Patrick Kavanagh - Biography and Works

Patrick Kavanagh was the outstanding 20th century Irish poet and novelist, born to father James Kavanagh and mother Bridget Quinn. His father was a shoemaker and he learned this skill from his father and also helped him in the farm. He left school at an age of twelve and taught himself about literature. He is best known for his novel Tarry Flynn and the poems "On Raglan Road" and "The Great Hunger" which depict the Irish lifestyle through everyday activities.

Patrick Kavanagh (1904-1967)

Kavanagh was mentored by a great Irish literary figure George William Russell, whose pen name is AE Russell. At first Russell refused to publish Kavanagh’s work and encouraged him to keep on writing better and submitting him. Kavanagh did the same and in 1929 and in 1930 his works were published. Kavanagh further got more mentorship from Russell in Dublin. In 1936, his first collection Ploughman and Other Poems was published. This collection was hugely praised for the realistic presentation of the rustic life of Ireland and also for the rejection of romantic sentiment of the prevailing time. In 1938, when he was in London for five months, he published an autobiographical novel The Green Fool.

In 1942, one of the great poem ‘The Great Hunger’ of Kavanagh was published in a literary magazine The Horizon. It is a long narrative poem about the poverty and sufferings of the rural life and criticizes the society and Catholic Churches in Ireland. The poem speaks the voice of a poor farmer who suffered the great famines of the mid-19th century and devoted himself in improving the farming, serving the old mother and the Catholic Church. The barren land, degrading health of the mother and the moral teaching of the church made him emotionally sad and frustrated. He forsake the happiness of married life and children just for the sake of land, family and religion, but could not get emotional stability. Frustration and terrible anger of a young farmer seen in ‘The Great Hunger’ is highly praised by many critics. But, the Minister for Justice had ordered to seize all the copies of the magazine The Horizon in which the poem was published because the poem was considered to be a vehement attack to the policies of the Churches.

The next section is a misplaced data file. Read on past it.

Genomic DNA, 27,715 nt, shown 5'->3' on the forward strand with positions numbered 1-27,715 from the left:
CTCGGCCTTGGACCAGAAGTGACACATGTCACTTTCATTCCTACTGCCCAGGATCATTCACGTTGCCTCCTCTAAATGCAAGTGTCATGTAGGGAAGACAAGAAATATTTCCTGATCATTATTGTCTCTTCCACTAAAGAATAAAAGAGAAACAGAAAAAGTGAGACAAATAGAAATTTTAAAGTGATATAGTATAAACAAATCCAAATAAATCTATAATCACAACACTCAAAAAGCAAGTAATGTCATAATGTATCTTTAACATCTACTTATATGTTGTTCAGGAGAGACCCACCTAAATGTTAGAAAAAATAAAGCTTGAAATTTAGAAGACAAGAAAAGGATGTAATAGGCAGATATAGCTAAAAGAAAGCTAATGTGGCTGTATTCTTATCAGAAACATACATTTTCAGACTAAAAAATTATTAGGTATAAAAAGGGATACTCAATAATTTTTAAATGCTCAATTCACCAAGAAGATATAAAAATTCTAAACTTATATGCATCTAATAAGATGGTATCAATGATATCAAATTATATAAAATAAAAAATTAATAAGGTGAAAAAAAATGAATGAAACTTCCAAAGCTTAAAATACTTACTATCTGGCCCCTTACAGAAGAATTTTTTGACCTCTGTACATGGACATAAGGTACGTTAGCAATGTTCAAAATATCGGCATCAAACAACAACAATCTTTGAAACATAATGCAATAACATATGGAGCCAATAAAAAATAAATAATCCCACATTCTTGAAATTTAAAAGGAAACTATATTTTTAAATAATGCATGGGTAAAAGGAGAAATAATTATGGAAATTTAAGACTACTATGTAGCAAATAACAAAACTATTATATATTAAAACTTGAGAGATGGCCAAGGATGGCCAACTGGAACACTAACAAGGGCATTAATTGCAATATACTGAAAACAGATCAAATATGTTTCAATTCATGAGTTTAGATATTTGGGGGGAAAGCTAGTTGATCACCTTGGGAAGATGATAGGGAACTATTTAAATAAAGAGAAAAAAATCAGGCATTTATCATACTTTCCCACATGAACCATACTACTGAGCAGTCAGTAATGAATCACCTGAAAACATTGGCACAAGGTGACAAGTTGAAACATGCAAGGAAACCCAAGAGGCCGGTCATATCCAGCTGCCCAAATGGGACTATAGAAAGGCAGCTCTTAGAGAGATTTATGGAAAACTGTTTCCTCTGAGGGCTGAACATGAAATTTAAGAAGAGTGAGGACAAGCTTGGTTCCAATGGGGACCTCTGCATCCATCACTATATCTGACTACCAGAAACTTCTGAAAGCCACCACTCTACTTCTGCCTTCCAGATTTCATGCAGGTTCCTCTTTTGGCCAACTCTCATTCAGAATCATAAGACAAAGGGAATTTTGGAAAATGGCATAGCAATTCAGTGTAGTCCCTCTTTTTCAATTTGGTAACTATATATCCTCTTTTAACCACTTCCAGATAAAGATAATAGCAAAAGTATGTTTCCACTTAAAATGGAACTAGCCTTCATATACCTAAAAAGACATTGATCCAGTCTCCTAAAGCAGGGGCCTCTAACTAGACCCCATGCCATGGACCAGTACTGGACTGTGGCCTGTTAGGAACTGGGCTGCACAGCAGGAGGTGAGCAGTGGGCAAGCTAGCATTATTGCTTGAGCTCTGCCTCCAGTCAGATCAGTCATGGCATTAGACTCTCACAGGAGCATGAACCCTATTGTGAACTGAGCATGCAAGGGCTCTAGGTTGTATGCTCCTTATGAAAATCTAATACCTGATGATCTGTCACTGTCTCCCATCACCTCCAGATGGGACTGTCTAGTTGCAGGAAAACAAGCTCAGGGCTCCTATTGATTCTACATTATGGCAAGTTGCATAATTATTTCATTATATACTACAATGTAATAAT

His stay in Dublin was not as pleasant as he thought to be when he left his village and its ignorance. He found the Dubliners and the writers more inclined to sophistication rather than to the improvement of the art and literature. He called them dandies. He was not treated well, instead he was treated as the literate farmer. His talent and skill in writing poetry was underestimated and he felt insulted. He started drinking heavily and this drinking habit further worsen his personality and relationship with the Dublin writers. His dissatisfaction led him to reject the peasant poetry and started writing against the Dublin writers and intellectuals.

In 1954, he was diagnosed with lung cancer and had to remove lung. He did surgery and it was successful.

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